ENTERTAINMENT

'Nebraska' Star Bruce Dern Explains Why EVERYONE In Hollywood Wants To Be In An Alexander Payne Movie

16/04/2014 05:16 BST | Updated 16/04/2014 05:59 BST

Bruce Dern's performance in 'Nebraska' was described as "career-defining" when he turned up on the Best Actor shortlist for this year's Awards Season.

In Alexander Payne's critically-acclaimed film, Bruce plays a father who embarks, with his adult son, on a journey to claim a million-dollar prize; what begins as a fool’s errand becomes a search for the road to redemption.

bruce dern

Bruce Dern's performance in Nebraska has been described as "career-defining"

As well as his Oscar nomination, Bruce Dern's performance earned him the Best Actor award at the Cannes Film Festival, and a host of other nominations. To celebrate the film's home release this week, the septuagenarian first-time Oscar nominee reveals how it feels to be recognised by his peers - finally...

Q: ’Nebraska” was one of those surprise hits in 2013. Lots of Oscar buzz for that movie. Did it surprise you?

Dern: Yes, it did. But to be honest, I loved every minute of it! Going back to the Oscars after 35 years means everything to me. When I won in Cannes, I was stunned. I didn't know about it until a day later because I already had left town. But the right guy, Alexander (Payne), picked up the trophy for me.

Q: You play Woody in this film, a guy from the Midwest. Was this part easy to play for you?

Dern: I wouldn’t say it was easy, but it was easy for me to relate to Woody having grown up in the Midwest myself. It was just a well-written and fully developed character. Those are hard to find in Hollywood these days.

bruce dern

"He’s a fair man and he believes everybody else is going to be fair. And when they’re not, there comes the story."

Q: What do you remember about living in the Midwest as a child?

Dern: Whenever we’d drive west in the car, we’d have a contest to see who would see the mountains first. Before you can get to that, you’ve got to go to Nebraska, because once you leave Grand Island, it’s the first time you get a hint of those mountains out there. So there was a stoic-ness about the trip and excitement about it because a lot of my people were from Utah. We always got stoked about that. Once we got past central Iowa, the people were monumental to me. They were bigger than life, not in size, although they were bigger size-wise too, because the kids are hauling ice or shucking wheat or whatever it is that they do. There was an honesty and integrity, even at the gas station. So I always felt that once I left Illinois, everyone was fairer than where I lived. That was the quality I picked up on more than anything else in the script. There’s just kind of a fair-honesty about everything.

Q: What did you make of your character in the movie?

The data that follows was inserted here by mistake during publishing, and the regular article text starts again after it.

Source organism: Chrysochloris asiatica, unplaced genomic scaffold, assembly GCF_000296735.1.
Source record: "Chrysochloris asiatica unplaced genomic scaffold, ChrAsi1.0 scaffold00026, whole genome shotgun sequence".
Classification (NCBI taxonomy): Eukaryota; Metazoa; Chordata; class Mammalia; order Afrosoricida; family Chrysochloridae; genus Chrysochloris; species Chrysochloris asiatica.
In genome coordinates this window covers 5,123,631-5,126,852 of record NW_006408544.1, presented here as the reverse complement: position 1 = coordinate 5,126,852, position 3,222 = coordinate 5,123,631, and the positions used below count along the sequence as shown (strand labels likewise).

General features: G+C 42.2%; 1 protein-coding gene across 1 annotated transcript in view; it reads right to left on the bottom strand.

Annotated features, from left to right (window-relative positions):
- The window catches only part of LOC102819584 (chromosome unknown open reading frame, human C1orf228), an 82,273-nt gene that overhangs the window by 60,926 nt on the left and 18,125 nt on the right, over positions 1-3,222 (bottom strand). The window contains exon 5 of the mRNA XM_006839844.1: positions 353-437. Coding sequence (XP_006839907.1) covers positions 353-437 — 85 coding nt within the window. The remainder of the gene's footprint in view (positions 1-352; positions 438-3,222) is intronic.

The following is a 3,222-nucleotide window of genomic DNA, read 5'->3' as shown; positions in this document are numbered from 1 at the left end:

Dern: If there’s one ingredient that Woody has—and I don’t know if he knows he has it—he’s a fair man and he believes everybody else is going to be fair. And when they’re not, there comes the story.

Q: How do you feel about the movie being in black and white?

Dern: All my life, but particularly from the ages 0 to 20, my whole feeling about the entire Midwest is that it’s all black and white. If you went into Chicago 20 miles north, it was in color. It’s not because I discovered it in newsreels or anything else, but because of the texture of the people. There is an honest sense you get once you get away from the big cities, and black and white picks that ups— the nobility, honesty, forthrightness and fairness. It's all there in black and white. There's not a thing in “Nebraska,” that isn't part of what's in my heart and where I grew up.

Q: What drew you to the screenplay?

Dern: The wonderful thing about Bob and Alexander's material is that it works on the page. You could get robots to do this and it will work. The excitement of it is you have a director who is standing right next you, and you can feel his pulse. He knows the scripts works. Eighty percent of his job, he feels, is accomplished in his casting. So we all knew he felt we were the person (we were playing). He’d sit there watching the movie. He’s the first one seeing it. And if it's not quite what he wants to see, he pokes you a little and says, “Two” or “Take 2,” meaning, “Do it again.”

He's like the guy in the huddle with you, calling the plays, and then he’s going to sit back and see if you run them well. It’s an experience I’ve never had before in my career, and I’ve worked with plenty of people who have major game as directors. I’d never been in a piece of material where it was all there to begin with. We didn’t have to add anything, and I’m Mr. Add, trust me. I’m the guy who puts in anything I can to make Brucy look a little better. (He chuckles.)

Nebraska is out on Blu-ray and DVD now. Watch the trailer below...